05 February 2011

The deeds of mandarins

The last posting dealt with the deeds of the Parliament’s Select Committee and their sometimes quixotic relationship with the government of-the-day. In this installment it is time to consider the role played by the three Railway Commissioners in the process.  These people were extremely powerful in their own right – separated from ministerial interference as far as was possible in those days.   This independence produced yet another twist in this tale…

Prior to the introduction of the Dubbo to Coonamble Railway Bill 1899 to the NSW Legislative Assembly the Railway Commissioners of the day wrote privately to the Premier to express their collective concerns about the economic integrity of the railway network if the Dubbo route was selected over the Mudgee route.

While not expressing concern about the Dubbo route the Commissioners proposed that not building the Mudgee route would have a deleterious impact on the overall profitability of the Wallerawang to Mudgee line.  Curiously, this private correspondence was obtained by many other parliamentarians prior to the Assembly’s consideration of the legislation.

The impact of the Railway Commissioners’ late interjection into the parliamentary and public debate cannot be understated.  At the time it was an unheard of step.  Even today it would still be considered as highly irregular.  In effect the office-holders appointed to administer the Colony’s railways by a previous administration took the extraordinary step of attempting to overturn a decision of the most powerful standing committee of the parliament by appealing to the first minister of a recently-installed government and then applying pressure to the premier by apparently releasing the letter to others.

Over the next century similar office-holders’ tenure were summarily terminated for much lesser challenges to the legislature’s authority.  It is perhaps a mark of the confidence or the magnanimous nature of the Lyne Government that the Commissioners remained in office throughout the term of this administration.

A second impetus for controversy arose due to the existence of a perhaps apocryphal minute from the recently departed Chief Commissioner of the Railways, Mr Eddy.  Mr Eddy had died unexpectedly at age 46 in June 1897 and such was the esteem in which he was held, his funeral was attended 3,000 railwaymen, making it one of the largest funerals held in Sydney to that time.  Prior to his demise it was alleged that Mr Eddy had penned a minute of such ‘damaging character that it absolutely placed out of court any consideration for an extension of the present Mudgee line’.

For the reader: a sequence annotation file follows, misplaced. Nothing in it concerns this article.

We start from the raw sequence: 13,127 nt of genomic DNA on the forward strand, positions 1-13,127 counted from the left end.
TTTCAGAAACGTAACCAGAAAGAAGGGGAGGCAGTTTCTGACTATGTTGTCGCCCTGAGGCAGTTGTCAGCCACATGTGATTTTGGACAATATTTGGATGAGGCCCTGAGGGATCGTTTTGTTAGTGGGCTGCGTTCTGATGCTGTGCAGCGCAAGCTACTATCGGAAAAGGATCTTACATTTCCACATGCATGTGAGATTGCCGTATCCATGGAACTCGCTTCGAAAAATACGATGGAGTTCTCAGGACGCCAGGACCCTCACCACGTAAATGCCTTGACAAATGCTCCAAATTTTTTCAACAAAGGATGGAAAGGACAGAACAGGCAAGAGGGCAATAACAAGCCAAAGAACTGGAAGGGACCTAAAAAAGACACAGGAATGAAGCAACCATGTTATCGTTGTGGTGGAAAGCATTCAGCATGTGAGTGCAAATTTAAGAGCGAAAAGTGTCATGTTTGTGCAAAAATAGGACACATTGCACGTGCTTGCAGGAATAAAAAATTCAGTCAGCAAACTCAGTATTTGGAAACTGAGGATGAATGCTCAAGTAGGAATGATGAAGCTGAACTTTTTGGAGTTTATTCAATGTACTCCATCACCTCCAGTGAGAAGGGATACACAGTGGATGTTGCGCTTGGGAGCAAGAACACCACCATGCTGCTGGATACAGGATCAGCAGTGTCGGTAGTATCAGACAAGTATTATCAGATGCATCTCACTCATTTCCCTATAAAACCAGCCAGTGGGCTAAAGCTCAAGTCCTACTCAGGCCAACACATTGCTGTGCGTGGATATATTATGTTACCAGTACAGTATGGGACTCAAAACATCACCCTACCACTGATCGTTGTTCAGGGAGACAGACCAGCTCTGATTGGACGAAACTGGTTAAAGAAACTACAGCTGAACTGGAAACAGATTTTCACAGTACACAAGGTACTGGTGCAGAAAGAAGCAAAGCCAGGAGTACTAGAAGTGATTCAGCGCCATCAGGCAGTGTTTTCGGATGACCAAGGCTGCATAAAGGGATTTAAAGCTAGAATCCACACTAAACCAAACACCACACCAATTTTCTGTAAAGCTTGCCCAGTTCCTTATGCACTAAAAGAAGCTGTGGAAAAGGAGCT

Apparently despite its notoriety and the high office of its author no-one could produce a copy of the minute for the Assembly’s review.  Conspiracists inside and outside of the Assembly made much of the inability of the Railway Commissioners to produce the minute, combined with the public release of the Commissioners’ ‘preference’ for the Mudgee route. Others simply referred to the minute as ‘lost’.

The reasons behind the absence of the Eddy minute are now lost to time.  While it is convenient to accept that the Railway Commissioners were attempting to hide exculpatory material, a more benign assessment may lead one to conclude that the minute was of a private nature from the late Chief Commissioner which was amongst his personal papers at the time of his demise.

A third explanation may be based in the approach of the times.  While the Victorian era is often characterised as a stiffly formal period, this cannot characterise legislative proceedings within the New South Wales Legislative Assembly at that time.  It is notable that the Standing Committee’s Report was twice tabled without the relevant survey documents.  The debates were similarly characterised by a lack of discipline in speaking order and speech content.  It is simply conceivable that a record of Eddy’s minute was not kept.

In any event, in response to a question from the Member for Coonamble on the very day that the Assembly was to debate the railway’s construction, the Secretary for Public Works announced that he ‘was still looking for it’.

So, at this point, we are about to plunge into the parliamentary proceedings.  It is a suitable time to cease blogging for the moment!

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